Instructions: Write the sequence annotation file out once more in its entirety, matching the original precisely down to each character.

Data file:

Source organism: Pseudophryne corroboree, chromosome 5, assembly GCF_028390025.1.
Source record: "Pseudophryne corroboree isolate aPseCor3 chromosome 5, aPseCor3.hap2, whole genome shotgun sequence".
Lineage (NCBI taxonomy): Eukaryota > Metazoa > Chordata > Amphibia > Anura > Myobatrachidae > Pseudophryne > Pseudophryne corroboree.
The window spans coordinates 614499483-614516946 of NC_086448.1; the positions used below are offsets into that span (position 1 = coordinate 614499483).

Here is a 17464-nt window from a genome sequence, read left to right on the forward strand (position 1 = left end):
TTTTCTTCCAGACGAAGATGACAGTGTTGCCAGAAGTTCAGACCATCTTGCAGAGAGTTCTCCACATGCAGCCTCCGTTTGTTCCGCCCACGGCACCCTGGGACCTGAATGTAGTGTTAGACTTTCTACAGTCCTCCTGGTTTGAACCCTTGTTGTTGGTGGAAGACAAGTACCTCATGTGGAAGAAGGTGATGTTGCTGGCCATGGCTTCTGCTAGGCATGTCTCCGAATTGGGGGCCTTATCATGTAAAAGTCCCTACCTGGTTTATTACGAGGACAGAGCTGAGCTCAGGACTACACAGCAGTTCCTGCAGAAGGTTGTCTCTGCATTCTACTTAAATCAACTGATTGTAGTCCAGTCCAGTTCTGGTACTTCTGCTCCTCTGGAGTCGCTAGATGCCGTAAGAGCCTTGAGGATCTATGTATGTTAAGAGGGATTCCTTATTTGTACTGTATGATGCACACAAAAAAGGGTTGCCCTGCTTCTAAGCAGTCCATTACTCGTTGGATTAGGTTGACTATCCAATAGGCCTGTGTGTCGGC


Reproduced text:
Source organism: Pseudophryne corroboree, chromosome 5, assembly GCF_028390025.1.
Source record: "Pseudophryne corroboree isolate aPseCor3 chromosome 5, aPseCor3.hap2, whole genome shotgun sequence".
Lineage (NCBI taxonomy): Eukaryota > Metazoa > Chordata > Amphibia > Anura > Myobatrachidae > Pseudophryne > Pseudophryne corroboree.
The window spans coordinates 614499483-614516946 of NC_086448.1; the positions used below are offsets into that span (position 1 = coordinate 614499483).

Here is a 17464-nt window from a genome sequence, read left to right on the forward strand (position 1 = left end):
TTTTCTTCCAGACGAAGATGACAGTGTTGCCAGAAGTTCAGACCATCTTGCAGAGAGTTCTCCACATGCAGCCTCCGTTTGTTCCGCCCACGGCACCCTGGGACCTGAATGTAGTGTTAGACTTTCTACAGTCCTCCTGGTTTGAACCCTTGTTGTTGGTGGAAGACAAGTACCTCATGTGGAAGAAGGTGATGTTGCTGGCCATGGCTTCTGCTAGGCATGTCTCCGAATTGGGGGCCTTATCATGTAAAAGTCCCTACCTGGTTTATTACGAGGACAGAGCTGAGCTCAGGACTACACAGCAGTTCCTGCAGAAGGTTGTCTCTGCATTCTACTTAAATCAACTGATTGTAGTCCAGTCCAGTTCTGGTACTTCTGCTCCTCTGGAGTCGCTAGATGCCGTAAGAGCCTTGAGGATCTATGTATGTTAAGAGGGATTCCTTATTTGTACTGTATGATGCACACAAAAAAGGGTTGCCCTGCTTCTAAGCAGTCCATTACTCGTTGGATTAGGTTGACTATCCAATAGGCCTGTGTGTCGGC